Renee Reviews: Rachel Hartman's - "Seraphina"
Four decades of peace have done little to ease the mistrust between humans and dragons in the kingdom of Goredd. Seraphina Dombegh has reason to fear both sides, having spent her young life concealing the truth of her parentage and authentic nature. This task proves ever more difficult when she is thrust into the spotlight of the royal court just as a member of the royal family is murdered—in suspiciously draconian fashion. Seraphina is drawn into the investigation, and struggles to protect her own secret, one so terrible that its discovery could mean her very life.
Even prior to its release, I had been hearing nothing but positive declarations regarding Rachel Hartman’s debut Seraphina, particularly from readers of young adult high fantasy. These very affirmative murmurings really stood apart from the reviews that tend to follow many other dragon novels in the YA market; Seraphina wasn’t merely hyped -it was genuinely praised, and that made me curious.
Rachel Hartman has crafted a very detailed and vast universe for which to set her coming-of-age draconic tale – so detailed in fact that the novel comes equipped with a list of the cast of characters as well as a glossary of terms contained in its final pages. For myself, I can say that the glossary of terms most certainly proved necessary!!! Not one to provide large passages of information from the outset, Hartman instead wastes no time in immersing the reader in the city of Gorred and its citizens, complete with all of their idiosyncratic mannerisms and unique language. Ultimately, this helped to establish a very credible sense of place and time, however it was on occasion somewhat overwhelming for a first-time visitor to this world.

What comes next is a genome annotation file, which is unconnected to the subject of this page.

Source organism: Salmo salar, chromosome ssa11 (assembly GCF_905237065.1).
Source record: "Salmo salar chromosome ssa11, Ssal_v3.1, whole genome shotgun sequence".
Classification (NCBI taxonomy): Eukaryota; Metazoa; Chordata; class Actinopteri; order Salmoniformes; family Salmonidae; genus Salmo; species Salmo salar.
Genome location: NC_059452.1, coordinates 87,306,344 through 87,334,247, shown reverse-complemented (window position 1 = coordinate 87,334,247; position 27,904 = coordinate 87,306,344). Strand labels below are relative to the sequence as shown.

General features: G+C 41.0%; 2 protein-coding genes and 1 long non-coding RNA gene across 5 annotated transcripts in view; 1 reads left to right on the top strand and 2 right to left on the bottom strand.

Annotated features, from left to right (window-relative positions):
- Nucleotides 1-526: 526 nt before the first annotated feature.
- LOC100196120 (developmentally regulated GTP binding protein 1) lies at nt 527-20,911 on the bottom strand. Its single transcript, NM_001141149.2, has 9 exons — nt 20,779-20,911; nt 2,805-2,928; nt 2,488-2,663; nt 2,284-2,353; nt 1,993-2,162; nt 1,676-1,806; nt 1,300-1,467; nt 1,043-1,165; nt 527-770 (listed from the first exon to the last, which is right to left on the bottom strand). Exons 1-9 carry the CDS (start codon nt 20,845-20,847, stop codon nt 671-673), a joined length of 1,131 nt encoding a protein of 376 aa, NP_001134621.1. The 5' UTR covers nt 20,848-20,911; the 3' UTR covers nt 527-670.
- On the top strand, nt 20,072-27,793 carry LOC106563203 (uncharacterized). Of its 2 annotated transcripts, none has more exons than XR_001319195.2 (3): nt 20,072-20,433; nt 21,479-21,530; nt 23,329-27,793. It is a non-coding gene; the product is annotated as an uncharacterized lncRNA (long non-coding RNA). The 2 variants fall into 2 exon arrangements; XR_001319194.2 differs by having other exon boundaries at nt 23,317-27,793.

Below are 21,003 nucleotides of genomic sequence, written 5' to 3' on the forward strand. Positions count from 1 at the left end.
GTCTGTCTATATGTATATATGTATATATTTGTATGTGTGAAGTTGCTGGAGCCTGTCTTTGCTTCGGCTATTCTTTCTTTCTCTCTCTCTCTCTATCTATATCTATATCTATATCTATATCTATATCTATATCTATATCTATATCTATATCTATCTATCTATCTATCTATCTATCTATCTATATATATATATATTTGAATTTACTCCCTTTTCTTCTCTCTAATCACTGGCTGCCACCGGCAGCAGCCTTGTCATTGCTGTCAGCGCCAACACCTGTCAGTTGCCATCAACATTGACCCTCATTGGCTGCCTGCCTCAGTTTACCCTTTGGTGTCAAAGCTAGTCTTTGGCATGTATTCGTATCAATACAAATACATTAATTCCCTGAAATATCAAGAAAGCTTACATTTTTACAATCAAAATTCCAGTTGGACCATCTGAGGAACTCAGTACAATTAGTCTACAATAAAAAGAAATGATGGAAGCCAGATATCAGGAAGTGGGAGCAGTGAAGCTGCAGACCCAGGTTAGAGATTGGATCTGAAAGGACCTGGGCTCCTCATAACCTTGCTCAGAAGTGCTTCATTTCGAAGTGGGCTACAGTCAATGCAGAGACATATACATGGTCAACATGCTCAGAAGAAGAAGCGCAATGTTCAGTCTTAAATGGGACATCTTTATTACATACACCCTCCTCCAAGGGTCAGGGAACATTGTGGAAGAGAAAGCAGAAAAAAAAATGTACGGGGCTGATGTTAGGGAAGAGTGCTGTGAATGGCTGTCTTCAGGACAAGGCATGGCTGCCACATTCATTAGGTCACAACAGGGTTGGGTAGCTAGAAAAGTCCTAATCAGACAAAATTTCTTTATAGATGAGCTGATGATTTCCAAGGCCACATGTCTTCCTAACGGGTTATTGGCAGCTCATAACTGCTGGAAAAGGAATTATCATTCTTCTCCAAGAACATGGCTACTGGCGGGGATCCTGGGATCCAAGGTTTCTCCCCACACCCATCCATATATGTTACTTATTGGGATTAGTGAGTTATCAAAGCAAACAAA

The characters that inhabit the pages of Seraphina are perhaps its most memorable and engaging element. Seraphina herself proves to be a worthy heroine, at once plucky and independent, while never giving the impression that there isn’t room to learn, grow and make valuable mistakes in her journey towards self-acceptance. Her romance with Prince Lucian Kiggs is honestly one of the best developed and well-paced I have encountered in young adult fiction for a very, very long time. And while there is a long list of excellent supporting characters, both nice and not-so-nice, my favourite without a doubt was Orma, Seraphina’s uncle, who struggles as a dragon in human form, overcome at times by emotions and completely unable to make sense of them. Any time I saw Orma’s name upon the page, my heart soared!
Some readers have questioned whether Hartman’s world-building overshadowed the plot of the novel, however I found the gradual pacing and building of suspense to be quite effective, ultimately preferring a focus on character over a focus on merely constructing event after event. The ‘action’ of the narrative might prove too slight for some fantasy fans, but I felt it was all the more potent for its sparseness, and remarkably for the first in a series, the conclusion held no cliff-hanger or overt lead-in to the second instalment.
Seraphina may not convert me into an instant fan of dragon literature within YA, but it has certainly helped to regenerate my faith in YA authors to create worthwhile characters, intriguing universes, and intelligent love stories and character relationships.
Seraphina – Rachel Hartman
Random House Australia
ISBN – 0375866566
July 10th 2012